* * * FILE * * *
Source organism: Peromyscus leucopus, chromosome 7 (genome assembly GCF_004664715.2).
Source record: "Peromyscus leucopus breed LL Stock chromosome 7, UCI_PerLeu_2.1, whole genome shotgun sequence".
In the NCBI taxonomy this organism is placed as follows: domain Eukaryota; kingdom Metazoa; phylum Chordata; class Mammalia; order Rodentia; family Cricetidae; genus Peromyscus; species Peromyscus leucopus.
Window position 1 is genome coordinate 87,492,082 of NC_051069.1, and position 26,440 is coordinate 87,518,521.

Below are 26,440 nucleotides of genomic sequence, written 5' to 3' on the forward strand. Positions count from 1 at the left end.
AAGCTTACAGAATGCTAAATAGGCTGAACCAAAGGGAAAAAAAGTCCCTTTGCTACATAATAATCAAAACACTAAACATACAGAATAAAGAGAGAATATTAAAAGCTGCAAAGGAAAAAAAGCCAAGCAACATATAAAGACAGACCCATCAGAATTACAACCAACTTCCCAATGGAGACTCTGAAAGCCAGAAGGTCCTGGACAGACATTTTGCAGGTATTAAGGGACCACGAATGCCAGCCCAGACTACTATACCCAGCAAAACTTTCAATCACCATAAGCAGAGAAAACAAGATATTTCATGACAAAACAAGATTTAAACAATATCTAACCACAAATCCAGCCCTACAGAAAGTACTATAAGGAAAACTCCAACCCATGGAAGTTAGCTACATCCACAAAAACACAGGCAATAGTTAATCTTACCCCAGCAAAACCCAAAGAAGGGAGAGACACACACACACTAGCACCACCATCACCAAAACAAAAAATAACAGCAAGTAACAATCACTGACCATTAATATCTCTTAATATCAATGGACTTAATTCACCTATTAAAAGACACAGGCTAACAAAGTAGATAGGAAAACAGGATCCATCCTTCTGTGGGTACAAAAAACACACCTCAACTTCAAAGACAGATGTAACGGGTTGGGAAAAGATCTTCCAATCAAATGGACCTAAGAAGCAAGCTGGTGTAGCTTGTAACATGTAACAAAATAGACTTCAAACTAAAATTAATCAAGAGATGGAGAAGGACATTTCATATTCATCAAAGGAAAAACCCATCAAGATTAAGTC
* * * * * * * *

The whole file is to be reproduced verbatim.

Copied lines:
Source organism: Peromyscus leucopus, chromosome 7 (genome assembly GCF_004664715.2).
Source record: "Peromyscus leucopus breed LL Stock chromosome 7, UCI_PerLeu_2.1, whole genome shotgun sequence".
In the NCBI taxonomy this organism is placed as follows: domain Eukaryota; kingdom Metazoa; phylum Chordata; class Mammalia; order Rodentia; family Cricetidae; genus Peromyscus; species Peromyscus leucopus.
Window position 1 is genome coordinate 87,492,082 of NC_051069.1, and position 26,440 is coordinate 87,518,521.

Below are 26,440 nucleotides of genomic sequence, written 5' to 3' on the forward strand. Positions count from 1 at the left end.
AAGCTTACAGAATGCTAAATAGGCTGAACCAAAGGGAAAAAAAGTCCCTTTGCTACATAATAATCAAAACACTAAACATACAGAATAAAGAGAGAATATTAAAAGCTGCAAAGGAAAAAAAGCCAAGCAACATATAAAGACAGACCCATCAGAATTACAACCAACTTCCCAATGGAGACTCTGAAAGCCAGAAGGTCCTGGACAGACATTTTGCAGGTATTAAGGGACCACGAATGCCAGCCCAGACTACTATACCCAGCAAAACTTTCAATCACCATAAGCAGAGAAAACAAGATATTTCATGACAAAACAAGATTTAAACAATATCTAACCACAAATCCAGCCCTACAGAAAGTACTATAAGGAAAACTCCAACCCATGGAAGTTAGCTACATCCACAAAAACACAGGCAATAGTTAATCTTACCCCAGCAAAACCCAAAGAAGGGAGAGACACACACACACTAGCACCACCATCACCAAAACAAAAAATAACAGCAAGTAACAATCACTGACCATTAATATCTCTTAATATCAATGGACTTAATTCACCTATTAAAAGACACAGGCTAACAAAGTAGATAGGAAAACAGGATCCATCCTTCTGTGGGTACAAAAAACACACCTCAACTTCAAAGACAGATGTAACGGGTTGGGAAAAGATCTTCCAATCAAATGGACCTAAGAAGCAAGCTGGTGTAGCTTGTAACATGTAACAAAATAGACTTCAAACTAAAATTAATCAAGAGATGGAGAAGGACATTTCATATTCATCAAAGGAAAAACCCATCAAGATTAAGTC